Antenna sales are rising, in another sign of churn in TV watching

But the number of local installers is shrinking.

Once known as “rabbit ears” because of their shape, antennas pull in actual broadcast signals to TVs, something that was once everyday knowledge but got lost as people for more than a generation came to rely on cable and satellite providers.

In the Twin Cities and much of Minnesota, antenna users can receive 28 to 62 TV channels, often in high-definition quality, over the air at no expense. Local antenna installers say business has been rising about 20 percent to 25 percent annually for several years.

Tom McGlynn, owner of St. Paul-based Mr. HDTV Man, noticed the change about three years ago. “It wasn’t just the traditional cost-cutter upset over the latest cable bill who was calling,” McGlynn said. “I started getting calls from affluent clientele in the western suburbs, seniors who have long resisted change, and millennials who wanted local channels to add to their streaming of Netflix and Sling.”

Twenty percent of homes in the U.S. use a digital antenna to access live TV, up from 16 percent just two years ago, according to Parks Associates market research in Texas. The Twin Cities has an even higher antenna percentage. It’s the eighth largest broadcast-only market in the country, with more than 22 percent of homes using antennas to get local TV, according to, a local broadcast trade association.

Duane Wawrzyniak, owner of Electronic Servicing in Silver Lake, Minn., near Hutchinson, said his antenna business has doubled in the past five years. “When Dish and DirecTV came out to the rural areas in 2000 to 2005, it was a big deal. Our antenna business went away,” he said. “But people got tired of having a $100 TV bill every month for channels they never watch.”

Yet even as sales rise, the number of antenna installers in the Twin Cities is shrinking.

 Installations can be dangerous work, especially on homes with steep roofs, Wawrzyniak said. He sometimes asks himself what he’s doing on a roof at age 59. “I don’t see a lot of younger people getting into the business,” he said. “They can do commercial or industrial electrical and make more money.”

Dave Fazendin, co-owner of Johnny’s TV in Stillwater, said he and his guys don’t want to get on roofs anymore. “We’d rather do home theater, “ he said. “It’s more lucrative.”

Most first time antenna users try a simple indoor antenna, priced as low as $20, that is easy to set up themselves. However in most cases these indoor antennas do not work unless your within 10 miles of the transmitting towers. This is due to problems such trees, tall buildings, low-lying areas but most of all the antenna placement in the home. These issues are solved with an outdoor antenna which you can install yourself but it can be tricky and very dangerous for a homeowner Wawrzyniak said. “I would recommend a professional installer who can install it for you for as little as $350 to $400.”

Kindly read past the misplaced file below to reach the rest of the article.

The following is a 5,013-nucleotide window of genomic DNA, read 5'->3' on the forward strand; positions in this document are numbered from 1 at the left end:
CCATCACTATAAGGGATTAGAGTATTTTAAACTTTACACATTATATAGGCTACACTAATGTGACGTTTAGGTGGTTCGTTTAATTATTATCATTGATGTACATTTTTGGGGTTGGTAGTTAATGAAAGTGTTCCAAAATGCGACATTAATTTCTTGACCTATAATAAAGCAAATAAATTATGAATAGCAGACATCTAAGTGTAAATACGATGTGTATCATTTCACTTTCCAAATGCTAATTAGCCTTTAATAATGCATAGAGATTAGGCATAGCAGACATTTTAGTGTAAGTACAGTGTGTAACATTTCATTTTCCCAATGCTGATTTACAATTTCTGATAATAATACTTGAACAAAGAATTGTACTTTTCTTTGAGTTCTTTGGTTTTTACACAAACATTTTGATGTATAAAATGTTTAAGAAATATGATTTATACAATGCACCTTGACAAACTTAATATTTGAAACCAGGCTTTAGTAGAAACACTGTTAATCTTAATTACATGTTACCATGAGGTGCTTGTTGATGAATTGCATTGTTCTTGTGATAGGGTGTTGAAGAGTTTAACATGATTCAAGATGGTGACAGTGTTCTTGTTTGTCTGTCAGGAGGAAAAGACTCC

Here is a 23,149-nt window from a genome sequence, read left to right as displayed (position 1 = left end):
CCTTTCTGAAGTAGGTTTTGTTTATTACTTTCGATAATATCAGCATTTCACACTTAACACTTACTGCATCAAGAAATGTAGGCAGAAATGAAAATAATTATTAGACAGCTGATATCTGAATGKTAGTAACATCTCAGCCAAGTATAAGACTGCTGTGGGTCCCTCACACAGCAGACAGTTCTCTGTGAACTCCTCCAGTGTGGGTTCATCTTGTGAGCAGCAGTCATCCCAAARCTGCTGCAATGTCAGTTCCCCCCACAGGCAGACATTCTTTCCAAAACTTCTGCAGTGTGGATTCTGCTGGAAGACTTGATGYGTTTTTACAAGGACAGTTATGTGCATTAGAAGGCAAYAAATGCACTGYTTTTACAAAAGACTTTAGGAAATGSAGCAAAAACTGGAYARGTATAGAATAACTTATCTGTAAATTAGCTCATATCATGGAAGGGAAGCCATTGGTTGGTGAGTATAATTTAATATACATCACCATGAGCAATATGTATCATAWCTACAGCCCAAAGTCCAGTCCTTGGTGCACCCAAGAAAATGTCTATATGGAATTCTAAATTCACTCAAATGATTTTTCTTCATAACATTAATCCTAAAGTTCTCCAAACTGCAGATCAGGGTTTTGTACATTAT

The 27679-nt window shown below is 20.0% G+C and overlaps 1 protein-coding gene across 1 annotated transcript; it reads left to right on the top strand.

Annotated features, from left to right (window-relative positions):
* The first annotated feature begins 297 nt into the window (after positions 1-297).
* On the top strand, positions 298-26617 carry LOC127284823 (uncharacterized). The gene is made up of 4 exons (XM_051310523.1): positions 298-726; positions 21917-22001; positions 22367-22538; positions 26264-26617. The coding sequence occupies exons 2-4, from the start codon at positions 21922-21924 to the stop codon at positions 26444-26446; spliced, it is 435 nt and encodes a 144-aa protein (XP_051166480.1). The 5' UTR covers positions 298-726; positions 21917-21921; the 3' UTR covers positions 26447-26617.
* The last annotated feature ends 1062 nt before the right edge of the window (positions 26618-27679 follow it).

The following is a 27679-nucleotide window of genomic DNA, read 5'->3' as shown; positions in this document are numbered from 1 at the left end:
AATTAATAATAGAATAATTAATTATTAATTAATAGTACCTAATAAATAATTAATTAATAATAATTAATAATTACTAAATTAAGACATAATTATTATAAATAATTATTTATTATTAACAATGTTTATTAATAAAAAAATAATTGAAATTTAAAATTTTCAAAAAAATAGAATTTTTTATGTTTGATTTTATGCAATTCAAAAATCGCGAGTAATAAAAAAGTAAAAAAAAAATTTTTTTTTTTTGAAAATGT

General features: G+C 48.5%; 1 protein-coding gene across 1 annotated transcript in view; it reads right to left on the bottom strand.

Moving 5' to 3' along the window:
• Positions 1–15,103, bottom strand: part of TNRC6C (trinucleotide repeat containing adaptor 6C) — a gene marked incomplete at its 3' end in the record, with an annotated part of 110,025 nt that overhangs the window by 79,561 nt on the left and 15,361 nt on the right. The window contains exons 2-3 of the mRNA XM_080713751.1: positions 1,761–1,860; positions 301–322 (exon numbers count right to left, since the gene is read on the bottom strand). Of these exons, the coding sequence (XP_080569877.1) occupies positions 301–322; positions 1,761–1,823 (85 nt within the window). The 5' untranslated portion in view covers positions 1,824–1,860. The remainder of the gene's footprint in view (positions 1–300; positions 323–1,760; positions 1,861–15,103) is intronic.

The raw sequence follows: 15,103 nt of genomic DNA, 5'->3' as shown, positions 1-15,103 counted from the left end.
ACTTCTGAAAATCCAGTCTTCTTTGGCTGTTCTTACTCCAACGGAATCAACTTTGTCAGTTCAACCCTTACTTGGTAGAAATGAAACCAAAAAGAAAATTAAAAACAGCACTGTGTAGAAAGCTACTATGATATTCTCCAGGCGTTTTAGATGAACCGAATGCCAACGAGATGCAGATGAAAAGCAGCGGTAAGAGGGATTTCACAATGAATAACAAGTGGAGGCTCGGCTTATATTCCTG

“You’ll pay for the cost of installation in three or four months compared to the average cable bill,” said Mike Ness of Ness Electronics, an antenna supplier in Burnsville. Ness has gone as far as to introduce a new line of antennas specifically made for the Twin Cities market called the BlueSky antenna.

Some reputable local installers such as Mr. HDTV Man reassure skeptical customers by guaranteeing reception or they won’t charge for the visit. “If we can’t get all the network and HD channels with good reception (28 channels from the Shoreview towers) we won’t put the antenna up,” McGlynn said, referring to the sites in the northeastern suburb  from which all the local TV stations transmit their signal. We don’t charge our customers gimmicky consulting fees or use inferior plastic antennas that can not hold up to our severe Minnesota winters like some installers. That’s how we offer a one to five year warranty on reception.

 Shaymein Ewer tried an antenna at his home in Richfield but couldn’t get KARE 11 and returned to a cable subscription. After moving to Crystal recently, he wondered if the reception would improve. He purchased a new antenna online, tried again himself and is happy so far.

“Why should I pay an extra $10 a month for HD channels when I can get them free over the air with an antenna?” Ewer asked. He pays extra for streaming services that offer most of what he wants. “Even paying $35 a month for streaming, I’m still saving money over cable,” he said.

Cable companies, such as Twin Cities market leader Comcast, have evolved to face the challenge by wrapping internet streaming services and cable channels without the need to switch inputs or change remotes. For the budget-conscious, it offers the relatively unknown Limited Basic package (about 30 channels including local) for $25 or Digital Economy (about 50 channels including a dozen cable) for $40 plus fees, according to Comcast.

Some consumers wonder if the price of streaming services will eventually rise to cost as much as cable or satellite service. SlingTV, DirecTV Now, PlayStation Vue and YouTube TV each increased their cost this year by $5 a month.

 McGlynn thinks streaming companies will still have an advantage because of their pricing transparency. “The frustration of many cable customers is knowing that everyone can pay a different price based on introductory specials, negotiating, not negotiating or bundling,” he said. Comcast is our own private marketing and sales force organization. We don’t have to advertise.

Streaming services also allow customers to cancel at any time without penalty. “Hopefully, that keeps them competitive,” McGlynn said.

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